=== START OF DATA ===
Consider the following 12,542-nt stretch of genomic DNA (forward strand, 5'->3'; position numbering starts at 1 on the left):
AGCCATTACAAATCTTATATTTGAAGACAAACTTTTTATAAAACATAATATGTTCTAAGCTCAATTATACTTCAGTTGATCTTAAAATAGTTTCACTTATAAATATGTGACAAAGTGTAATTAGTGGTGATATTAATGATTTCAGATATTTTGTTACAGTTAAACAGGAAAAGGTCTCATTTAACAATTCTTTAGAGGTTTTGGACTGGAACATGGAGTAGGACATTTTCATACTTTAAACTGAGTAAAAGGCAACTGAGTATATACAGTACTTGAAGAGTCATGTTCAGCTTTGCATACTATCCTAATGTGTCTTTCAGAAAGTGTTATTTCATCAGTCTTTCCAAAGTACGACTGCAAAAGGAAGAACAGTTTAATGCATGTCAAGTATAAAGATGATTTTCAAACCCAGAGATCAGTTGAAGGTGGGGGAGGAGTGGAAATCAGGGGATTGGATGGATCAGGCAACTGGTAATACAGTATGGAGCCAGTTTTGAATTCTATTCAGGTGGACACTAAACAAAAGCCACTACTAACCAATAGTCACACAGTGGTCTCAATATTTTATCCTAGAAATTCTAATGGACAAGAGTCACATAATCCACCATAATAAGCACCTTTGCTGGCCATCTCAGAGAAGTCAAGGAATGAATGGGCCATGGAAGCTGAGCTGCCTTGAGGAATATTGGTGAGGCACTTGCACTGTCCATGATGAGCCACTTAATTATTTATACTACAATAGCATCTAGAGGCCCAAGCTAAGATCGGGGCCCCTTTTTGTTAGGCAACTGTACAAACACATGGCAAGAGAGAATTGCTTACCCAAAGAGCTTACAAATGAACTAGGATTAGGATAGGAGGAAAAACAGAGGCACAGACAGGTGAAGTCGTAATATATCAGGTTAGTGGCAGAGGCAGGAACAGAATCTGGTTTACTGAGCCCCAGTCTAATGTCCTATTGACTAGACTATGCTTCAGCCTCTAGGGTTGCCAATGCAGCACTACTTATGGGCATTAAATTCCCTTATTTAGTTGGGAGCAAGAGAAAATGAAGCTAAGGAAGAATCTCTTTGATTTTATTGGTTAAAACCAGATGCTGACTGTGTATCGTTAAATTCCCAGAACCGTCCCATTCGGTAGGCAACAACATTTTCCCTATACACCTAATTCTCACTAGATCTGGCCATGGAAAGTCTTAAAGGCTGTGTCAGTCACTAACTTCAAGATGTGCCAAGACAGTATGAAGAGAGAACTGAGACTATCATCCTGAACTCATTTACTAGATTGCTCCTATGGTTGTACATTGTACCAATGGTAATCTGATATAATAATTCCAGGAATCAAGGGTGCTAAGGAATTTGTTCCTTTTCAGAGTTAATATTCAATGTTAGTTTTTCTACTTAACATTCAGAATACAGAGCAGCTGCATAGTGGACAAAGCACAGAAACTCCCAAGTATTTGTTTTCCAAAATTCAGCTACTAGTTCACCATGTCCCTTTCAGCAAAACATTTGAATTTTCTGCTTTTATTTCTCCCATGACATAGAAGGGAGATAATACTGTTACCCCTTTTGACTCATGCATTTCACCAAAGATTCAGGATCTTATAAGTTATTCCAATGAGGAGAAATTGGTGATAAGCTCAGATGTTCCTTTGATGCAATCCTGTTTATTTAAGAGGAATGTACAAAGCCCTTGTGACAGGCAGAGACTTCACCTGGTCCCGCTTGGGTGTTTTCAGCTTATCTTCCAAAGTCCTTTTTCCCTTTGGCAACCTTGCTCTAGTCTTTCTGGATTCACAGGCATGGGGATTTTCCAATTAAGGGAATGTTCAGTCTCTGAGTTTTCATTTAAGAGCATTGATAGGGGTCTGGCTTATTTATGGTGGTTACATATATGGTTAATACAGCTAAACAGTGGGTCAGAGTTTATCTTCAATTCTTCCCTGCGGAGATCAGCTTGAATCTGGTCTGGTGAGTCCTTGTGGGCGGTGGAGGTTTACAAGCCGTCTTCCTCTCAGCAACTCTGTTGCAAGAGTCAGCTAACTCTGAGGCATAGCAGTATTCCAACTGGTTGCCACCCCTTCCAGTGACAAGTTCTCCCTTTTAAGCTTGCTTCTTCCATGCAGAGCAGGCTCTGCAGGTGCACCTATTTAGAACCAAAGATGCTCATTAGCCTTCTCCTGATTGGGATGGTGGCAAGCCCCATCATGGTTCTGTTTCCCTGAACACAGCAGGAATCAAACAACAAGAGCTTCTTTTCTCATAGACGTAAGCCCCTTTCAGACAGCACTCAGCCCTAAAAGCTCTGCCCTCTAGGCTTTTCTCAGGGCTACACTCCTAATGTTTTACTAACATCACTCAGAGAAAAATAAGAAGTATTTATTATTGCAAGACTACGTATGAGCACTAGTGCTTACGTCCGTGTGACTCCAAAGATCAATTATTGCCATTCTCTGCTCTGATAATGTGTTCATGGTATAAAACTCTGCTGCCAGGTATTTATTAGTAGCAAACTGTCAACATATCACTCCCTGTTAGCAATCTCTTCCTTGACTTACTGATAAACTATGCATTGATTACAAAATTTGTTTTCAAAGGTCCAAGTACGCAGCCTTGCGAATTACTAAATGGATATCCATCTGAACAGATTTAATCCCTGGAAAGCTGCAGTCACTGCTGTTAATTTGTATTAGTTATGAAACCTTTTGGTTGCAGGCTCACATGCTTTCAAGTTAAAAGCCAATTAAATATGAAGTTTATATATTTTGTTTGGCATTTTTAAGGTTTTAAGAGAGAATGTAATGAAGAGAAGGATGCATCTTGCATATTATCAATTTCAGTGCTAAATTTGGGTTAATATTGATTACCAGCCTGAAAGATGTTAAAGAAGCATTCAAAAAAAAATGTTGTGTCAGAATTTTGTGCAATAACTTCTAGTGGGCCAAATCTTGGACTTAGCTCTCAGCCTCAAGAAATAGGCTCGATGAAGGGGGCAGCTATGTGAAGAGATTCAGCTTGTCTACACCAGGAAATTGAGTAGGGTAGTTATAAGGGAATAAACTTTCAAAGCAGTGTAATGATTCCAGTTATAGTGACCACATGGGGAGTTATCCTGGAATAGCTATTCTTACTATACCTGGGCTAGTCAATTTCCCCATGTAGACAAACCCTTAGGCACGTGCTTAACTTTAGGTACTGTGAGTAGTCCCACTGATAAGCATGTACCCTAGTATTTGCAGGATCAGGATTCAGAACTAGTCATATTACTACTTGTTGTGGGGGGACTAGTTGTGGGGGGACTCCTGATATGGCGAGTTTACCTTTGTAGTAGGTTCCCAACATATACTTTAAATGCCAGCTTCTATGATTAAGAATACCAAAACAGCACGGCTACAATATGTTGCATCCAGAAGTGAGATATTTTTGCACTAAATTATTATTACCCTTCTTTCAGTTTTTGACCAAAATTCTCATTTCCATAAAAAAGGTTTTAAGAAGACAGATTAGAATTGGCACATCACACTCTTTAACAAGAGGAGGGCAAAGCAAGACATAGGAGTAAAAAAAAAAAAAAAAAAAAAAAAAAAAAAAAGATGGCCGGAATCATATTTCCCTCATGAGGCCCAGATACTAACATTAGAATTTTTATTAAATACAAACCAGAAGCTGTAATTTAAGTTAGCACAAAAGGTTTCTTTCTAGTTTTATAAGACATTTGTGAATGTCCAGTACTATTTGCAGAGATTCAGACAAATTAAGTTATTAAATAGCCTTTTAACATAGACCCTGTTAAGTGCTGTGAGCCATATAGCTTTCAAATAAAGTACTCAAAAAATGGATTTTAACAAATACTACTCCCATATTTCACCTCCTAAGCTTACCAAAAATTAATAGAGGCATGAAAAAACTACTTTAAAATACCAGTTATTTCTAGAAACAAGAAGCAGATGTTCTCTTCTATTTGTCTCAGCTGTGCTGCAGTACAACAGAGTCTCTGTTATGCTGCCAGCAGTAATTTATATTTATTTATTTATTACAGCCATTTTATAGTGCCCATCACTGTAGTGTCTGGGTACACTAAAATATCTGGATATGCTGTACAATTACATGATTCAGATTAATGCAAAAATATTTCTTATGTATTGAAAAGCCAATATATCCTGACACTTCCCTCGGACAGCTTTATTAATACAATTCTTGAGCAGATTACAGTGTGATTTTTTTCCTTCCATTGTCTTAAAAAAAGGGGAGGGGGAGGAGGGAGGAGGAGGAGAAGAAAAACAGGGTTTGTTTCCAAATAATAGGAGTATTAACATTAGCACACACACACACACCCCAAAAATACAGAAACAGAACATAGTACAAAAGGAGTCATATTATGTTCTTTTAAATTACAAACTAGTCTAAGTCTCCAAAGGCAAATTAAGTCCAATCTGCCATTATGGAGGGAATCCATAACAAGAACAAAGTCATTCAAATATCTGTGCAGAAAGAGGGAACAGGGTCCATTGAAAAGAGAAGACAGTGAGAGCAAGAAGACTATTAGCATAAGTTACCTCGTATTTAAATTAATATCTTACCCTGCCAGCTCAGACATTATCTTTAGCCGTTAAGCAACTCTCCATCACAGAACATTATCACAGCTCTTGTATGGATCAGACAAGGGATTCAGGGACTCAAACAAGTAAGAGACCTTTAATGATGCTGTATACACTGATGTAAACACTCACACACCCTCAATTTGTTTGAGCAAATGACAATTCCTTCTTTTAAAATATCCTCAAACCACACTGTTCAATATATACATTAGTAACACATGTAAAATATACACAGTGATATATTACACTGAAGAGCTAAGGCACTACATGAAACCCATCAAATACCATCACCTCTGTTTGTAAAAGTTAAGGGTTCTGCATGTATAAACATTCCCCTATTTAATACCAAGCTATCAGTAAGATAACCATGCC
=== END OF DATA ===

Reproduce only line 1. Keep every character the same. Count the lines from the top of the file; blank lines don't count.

Consider the following 12,542-nt stretch of genomic DNA (forward strand, 5'->3'; position numbering starts at 1 on the left):